In this study, we investigated the effects of changes in pulmonary blood flow on oxygen-enhanced lung magnetic resonance imaging. Increased pulmonary blood flow was produced by intravenous infusion of sildenafil (0.2 mg/kg) in 10 New Zealand white rabbits. Decreased pulmonary blood flow was produced by single subcutaneous injection of monocrotaline (60 mg/kg). A velocity-encoded cine magnetic resonance imaging for pulmonary blood flow and an oxygen-enhanced lung magnetic resonance imaging were performed at baseline, during sildenafil infusion, and after monocrotaline injection. We compared the baseline data to those obtained during sildenafil infusion and after monocrotaline injection for pulmonary blood flow changes and signal intensity enhancement ratios of oxygen-enhanced lung magnetic resonance imaging. Wilcoxon's signed rank test was used for statistical analysis. There was a significant difference between pulmonary blood flow at baseline (418.6 ± 108.9 mL/min) and after sildenafil (491.9 ± 118.0 mL/min; P = 0.005) or between pulmonary blood flow at baseline and after monocrotaline administration (356.3 ± 85.8 mL/min; P = 0.017). However, there was no significant difference between the signal intensity enhancement ratios at baseline (23.8 ± 11.4%) and after sildenafil (24.0 ± 7.9%; P = 0.953) or the signal intensity enhancement ratios at baseline and after monocrotaline administration (22.7 ± 10.3%; P = 0.374). Changes in pulmonary blood flow had little effect on the signal intensity enhancement ratio of oxygen-enhanced lung magnetic resonance imaging.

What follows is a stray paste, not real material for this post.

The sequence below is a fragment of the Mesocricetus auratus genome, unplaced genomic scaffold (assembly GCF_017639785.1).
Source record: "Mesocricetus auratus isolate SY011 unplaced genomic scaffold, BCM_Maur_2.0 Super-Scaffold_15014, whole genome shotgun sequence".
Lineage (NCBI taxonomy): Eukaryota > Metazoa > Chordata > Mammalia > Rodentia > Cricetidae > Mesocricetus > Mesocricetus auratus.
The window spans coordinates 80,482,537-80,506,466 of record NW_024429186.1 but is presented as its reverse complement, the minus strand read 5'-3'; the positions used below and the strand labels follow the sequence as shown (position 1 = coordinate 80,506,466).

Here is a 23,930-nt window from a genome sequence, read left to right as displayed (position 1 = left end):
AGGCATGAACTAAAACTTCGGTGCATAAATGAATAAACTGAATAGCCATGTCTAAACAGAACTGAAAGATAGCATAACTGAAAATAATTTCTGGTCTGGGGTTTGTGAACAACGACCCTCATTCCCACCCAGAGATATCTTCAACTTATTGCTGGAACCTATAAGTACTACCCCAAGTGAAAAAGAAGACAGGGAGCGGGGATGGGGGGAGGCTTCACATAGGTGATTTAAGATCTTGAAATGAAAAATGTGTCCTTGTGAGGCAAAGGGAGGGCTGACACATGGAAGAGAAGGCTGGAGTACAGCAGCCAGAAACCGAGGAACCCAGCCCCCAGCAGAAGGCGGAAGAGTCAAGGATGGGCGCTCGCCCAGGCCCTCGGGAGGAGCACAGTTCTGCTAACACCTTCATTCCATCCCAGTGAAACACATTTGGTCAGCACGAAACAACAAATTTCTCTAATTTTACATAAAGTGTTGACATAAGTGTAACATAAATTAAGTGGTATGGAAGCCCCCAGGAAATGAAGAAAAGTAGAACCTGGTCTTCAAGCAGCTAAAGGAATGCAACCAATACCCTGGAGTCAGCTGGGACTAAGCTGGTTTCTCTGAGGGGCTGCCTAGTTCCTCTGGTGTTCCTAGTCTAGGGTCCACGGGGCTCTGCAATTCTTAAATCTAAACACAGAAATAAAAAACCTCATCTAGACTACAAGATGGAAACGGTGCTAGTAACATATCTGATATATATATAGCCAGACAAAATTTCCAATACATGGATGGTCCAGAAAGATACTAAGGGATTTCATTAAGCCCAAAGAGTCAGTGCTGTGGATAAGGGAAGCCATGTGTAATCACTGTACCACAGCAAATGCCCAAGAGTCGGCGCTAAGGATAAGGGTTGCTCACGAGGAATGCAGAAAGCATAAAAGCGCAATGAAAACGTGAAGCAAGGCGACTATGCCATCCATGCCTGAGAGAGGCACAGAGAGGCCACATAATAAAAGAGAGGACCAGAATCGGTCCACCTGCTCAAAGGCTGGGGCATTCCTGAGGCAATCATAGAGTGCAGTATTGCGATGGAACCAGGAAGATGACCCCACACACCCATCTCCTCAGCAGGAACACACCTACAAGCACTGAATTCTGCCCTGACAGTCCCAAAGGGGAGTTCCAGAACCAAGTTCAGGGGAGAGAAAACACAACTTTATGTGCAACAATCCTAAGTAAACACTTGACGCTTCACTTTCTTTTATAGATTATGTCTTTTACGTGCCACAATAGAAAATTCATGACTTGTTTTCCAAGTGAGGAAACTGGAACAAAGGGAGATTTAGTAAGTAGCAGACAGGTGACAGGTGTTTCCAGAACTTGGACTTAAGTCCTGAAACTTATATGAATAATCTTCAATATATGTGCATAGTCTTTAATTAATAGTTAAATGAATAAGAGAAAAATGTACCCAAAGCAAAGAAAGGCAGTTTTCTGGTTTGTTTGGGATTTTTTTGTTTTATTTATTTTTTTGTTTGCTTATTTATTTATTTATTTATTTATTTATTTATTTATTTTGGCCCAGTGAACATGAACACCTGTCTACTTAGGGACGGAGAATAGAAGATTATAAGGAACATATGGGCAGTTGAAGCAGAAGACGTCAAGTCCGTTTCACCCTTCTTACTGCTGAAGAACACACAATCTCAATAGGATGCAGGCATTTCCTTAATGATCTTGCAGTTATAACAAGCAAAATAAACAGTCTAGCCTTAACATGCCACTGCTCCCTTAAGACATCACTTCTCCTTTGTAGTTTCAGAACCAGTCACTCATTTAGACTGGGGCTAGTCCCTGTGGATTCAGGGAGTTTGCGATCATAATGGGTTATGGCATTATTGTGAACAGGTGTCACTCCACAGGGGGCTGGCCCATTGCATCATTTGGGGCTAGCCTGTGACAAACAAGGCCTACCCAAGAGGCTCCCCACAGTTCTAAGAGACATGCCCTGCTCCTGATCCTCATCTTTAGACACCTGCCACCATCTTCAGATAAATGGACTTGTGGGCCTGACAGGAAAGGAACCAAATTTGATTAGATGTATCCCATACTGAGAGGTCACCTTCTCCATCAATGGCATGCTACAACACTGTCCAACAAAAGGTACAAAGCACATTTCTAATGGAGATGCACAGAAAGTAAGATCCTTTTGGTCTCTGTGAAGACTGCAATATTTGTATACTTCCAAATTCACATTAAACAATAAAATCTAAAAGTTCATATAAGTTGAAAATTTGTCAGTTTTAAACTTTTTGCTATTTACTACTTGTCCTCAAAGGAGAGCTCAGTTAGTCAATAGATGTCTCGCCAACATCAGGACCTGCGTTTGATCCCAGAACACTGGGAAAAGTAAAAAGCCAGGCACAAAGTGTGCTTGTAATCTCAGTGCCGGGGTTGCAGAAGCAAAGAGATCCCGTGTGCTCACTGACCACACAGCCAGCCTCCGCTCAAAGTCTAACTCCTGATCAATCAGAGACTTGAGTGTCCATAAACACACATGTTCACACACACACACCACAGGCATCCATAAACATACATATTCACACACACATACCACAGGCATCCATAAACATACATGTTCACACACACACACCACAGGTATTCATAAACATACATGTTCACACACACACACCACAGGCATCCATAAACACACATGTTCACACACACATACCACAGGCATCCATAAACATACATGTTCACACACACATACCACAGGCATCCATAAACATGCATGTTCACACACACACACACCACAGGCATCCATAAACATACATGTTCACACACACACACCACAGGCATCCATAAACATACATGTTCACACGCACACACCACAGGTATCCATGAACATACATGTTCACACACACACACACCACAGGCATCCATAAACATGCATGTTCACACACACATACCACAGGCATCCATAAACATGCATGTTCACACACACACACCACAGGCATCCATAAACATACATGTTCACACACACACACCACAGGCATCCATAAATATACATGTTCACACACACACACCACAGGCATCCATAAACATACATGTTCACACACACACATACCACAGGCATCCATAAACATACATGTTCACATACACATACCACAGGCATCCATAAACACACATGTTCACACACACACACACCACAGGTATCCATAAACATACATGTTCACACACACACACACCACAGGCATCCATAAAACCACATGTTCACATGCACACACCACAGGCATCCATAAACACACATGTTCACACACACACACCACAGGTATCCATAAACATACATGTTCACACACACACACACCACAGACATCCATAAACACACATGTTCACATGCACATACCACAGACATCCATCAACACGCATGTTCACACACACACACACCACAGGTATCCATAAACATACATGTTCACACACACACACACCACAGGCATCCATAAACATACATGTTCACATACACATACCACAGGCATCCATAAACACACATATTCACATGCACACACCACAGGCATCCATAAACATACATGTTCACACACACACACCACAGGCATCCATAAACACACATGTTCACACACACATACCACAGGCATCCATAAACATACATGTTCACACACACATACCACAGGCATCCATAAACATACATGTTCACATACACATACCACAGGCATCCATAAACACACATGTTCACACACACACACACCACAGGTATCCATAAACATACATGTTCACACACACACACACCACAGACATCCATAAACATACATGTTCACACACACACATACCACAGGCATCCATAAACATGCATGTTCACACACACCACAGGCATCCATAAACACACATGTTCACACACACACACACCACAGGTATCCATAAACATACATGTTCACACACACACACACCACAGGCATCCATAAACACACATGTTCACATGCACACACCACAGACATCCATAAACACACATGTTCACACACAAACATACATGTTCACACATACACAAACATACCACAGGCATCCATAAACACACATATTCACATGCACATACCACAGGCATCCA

|Number of pages||5|
|Journal||Magnetic Resonance in Medicine|
|Publication status||Published - 2013 Jun|
All Science Journal Classification (ASJC) codes
- Radiology Nuclear Medicine and imaging